Polly Vacher has been many different things during her life: aviator, music teacher, physiotherapist, charity fundraiser and Reading graduate to name a few. But the one constant theme has been helping people and, for the past year, Polly and her village have been hosting Ukrainian refugees.
When Russia invaded Ukraine on 24 February 2022 the whole world was shocked. Polly, who had links with Ukraine following a holiday there in 2013 – when she and a group of 25 friends travelled around the country and had “the most amazing time” – instantly knew she had to do something to help.
Polly recalled: “I exchanged emails with a friend, Jonathan, who had organised our trip to Ukraine in 2013. We both agreed we had to do something and Jonathan knew six Ukrainian lawyers in London who had a list of over 400 refugees who needed housing in the UK. So I sent an email round our village asking if anybody would be prepared to host a Ukrainian family.”
Polly shared how the action she and Jonathan instigated grew into a huge effort from across her village of North Moreton, Oxfordshire, to help those in need.
Polly said the response from her village was phenomenal. She shared: “This village is quite small with 157 houses and approximately 350 inhabitants, but we had 18 families offer to host just like that. It was unbelievable. So we went to meet with the lawyers to arrange everything and match up the families.
“Our village is incredibly community-spirited and friendly. For example, one man responded to the call-out for hosts by offering to move in with his father – who lived locally – and giving up his whole house for a family.
“Another family has a converted barn which they usually let out, but they offered the barn as accommodation. However, it was unfurnished so we asked the village for help and within 24 hours the whole place was completely furnished – absolutely everything was provided for. That gives you some idea as to what a great village this is and why it’s very special to live here.”
However, Polly explained that actually getting the refugees into the UK wasn’t that simple as there were Home Office regulations to navigate.
She said: “The sudden influx of refugees took the Home Office by surprise and the whole system was complete shambles. Every Ukrainian needed a visa to come here, but in some instances only the mother was granted one and in other instances only the child was granted one. Luckily the lawyers in London helped us fill in the visa forms – it took us about nine hours in total. I then enlisted the help of our local MP and a member of the House of Lords – whom I’d known as a student – to help get the visas over the line.”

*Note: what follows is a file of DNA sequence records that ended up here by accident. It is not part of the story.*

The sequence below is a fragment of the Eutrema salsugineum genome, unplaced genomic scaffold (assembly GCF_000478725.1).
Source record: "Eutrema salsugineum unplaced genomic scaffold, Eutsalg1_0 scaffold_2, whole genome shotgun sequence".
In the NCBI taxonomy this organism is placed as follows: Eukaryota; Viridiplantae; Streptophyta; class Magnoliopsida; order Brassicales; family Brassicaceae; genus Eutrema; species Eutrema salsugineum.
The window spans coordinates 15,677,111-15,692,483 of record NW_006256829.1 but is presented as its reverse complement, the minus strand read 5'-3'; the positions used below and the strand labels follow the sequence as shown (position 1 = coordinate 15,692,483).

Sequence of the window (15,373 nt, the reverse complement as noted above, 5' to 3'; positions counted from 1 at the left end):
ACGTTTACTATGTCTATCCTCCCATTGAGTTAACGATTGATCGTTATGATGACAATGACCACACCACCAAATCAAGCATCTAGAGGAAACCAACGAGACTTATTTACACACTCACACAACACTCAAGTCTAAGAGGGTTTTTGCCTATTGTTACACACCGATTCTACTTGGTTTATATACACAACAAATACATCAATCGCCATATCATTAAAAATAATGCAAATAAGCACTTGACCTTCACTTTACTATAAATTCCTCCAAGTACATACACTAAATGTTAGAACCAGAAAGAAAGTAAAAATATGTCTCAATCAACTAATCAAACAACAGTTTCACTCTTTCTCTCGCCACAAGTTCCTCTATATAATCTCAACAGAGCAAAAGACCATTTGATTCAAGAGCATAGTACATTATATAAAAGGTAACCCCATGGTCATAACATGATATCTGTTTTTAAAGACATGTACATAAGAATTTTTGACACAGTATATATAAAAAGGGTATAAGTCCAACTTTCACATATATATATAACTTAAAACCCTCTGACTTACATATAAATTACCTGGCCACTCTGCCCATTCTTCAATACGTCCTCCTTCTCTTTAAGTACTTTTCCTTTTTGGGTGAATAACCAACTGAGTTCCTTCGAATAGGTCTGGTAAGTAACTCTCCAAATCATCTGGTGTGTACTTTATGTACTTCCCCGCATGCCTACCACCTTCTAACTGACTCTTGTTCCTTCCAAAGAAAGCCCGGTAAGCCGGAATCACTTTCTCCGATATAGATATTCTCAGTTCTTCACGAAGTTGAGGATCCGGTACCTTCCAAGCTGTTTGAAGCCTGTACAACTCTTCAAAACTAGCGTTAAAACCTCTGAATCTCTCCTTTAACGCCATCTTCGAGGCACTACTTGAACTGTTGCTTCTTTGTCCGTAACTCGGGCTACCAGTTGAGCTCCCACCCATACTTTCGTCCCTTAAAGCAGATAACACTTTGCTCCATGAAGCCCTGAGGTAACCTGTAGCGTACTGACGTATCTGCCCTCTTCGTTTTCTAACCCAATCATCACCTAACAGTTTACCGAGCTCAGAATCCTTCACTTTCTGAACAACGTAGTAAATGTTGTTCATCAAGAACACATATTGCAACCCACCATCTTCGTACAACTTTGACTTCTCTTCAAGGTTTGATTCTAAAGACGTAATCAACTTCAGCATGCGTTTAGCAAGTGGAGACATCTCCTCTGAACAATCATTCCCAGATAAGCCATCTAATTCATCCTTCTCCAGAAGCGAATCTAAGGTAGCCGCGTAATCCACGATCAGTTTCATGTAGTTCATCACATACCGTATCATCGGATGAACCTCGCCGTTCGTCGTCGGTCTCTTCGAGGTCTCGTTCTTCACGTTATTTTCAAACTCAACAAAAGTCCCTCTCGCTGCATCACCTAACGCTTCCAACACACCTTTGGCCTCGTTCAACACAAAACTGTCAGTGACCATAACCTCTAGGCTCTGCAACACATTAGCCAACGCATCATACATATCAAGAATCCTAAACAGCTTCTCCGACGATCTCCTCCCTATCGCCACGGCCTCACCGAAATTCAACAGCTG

Part of the community
North Moreton has loved welcoming the Ukrainian families who have quickly become a part of the village.
Polly said: “The families didn’t know each other before they arrived, but they’ve all made friends and settled in well. We had 50 Ukrainians with us originally – we now have about 42 as some have returned home – and they were very keen to thank us. They threw the most enormous party on our recreation ground, with Ukrainian dancing, singing, food, drink, games and gave us all the most wonderful time and they have arranged many more parties since.
“We were always a friendly village but actually the Ukrainians have brought us even closer together. They join in with village life and support anything that’s going on and have really become part of the community.”
Despite their smiles and energy, Polly emphasises that there isn’t one Ukrainian family in this village who hasn’t experienced trauma. She said:
“It’s distressing to hear what they’ve been through and what they are still going through.
“Our first family had the house next door to them bombed, following which their grandfather died of a heart attack. They couldn’t get to the cemetery because the Russians had blocked the road so they had to bury him in the garden. They then had to drive across fields to escape. The current family living with us are in regular contact with their husband and father – who is still in Ukraine – and a few weeks ago a bomb landed almost in their back garden. It’s very distressing for them and a horrible situation.
“Hearing these tales puts everything into perspective – we’re living in a safe country that has water and warmth, and although times are harder today with the cost of living crisis, it’s nothing compared to what is happening in Ukraine.
“Throughout all of this each of the Ukrainians in our village remains strong. It’s so inspiring – I rarely see any tears, they’re always positive.”
You can always do something
Polly is no stranger to helping others, having dedicated much of her life to fundraising – from raising £52,000 for the MS Society completing a ‘Donkathon’ (where Polly drove her two donkeys from South Oxfordshire to North Wales), to completing sponsored skydives, and flying around the world solo twice to raise money for Flying Scholarships for Disabled People. Polly said:
“My mantra is that you can always do something. Not everyone can save the world, but we can all do a bit, and this is me doing my bit that I’m able to do. There’s no excuse for doing nothing, ever.
“My motivation to help the Ukrainians stems from me putting myself in their shoes. I think what if this was happening to me? What if the house next door was bombed and an aggressor came through my village with tanks. How would I feel? I can’t believe this is happening today, these people are being treated abominably, these are heinous crimes taking place. Children are seeing things they should never experience.
“I just feel so strongly that we’re so lucky – we live in peace with the freedom to do and say what we want without the threat of being jailed or killed for doing so. It’s a horrendous situation and it’s so important to me to do what I can.”
Discover how else the University of Reading community is supporting refugees.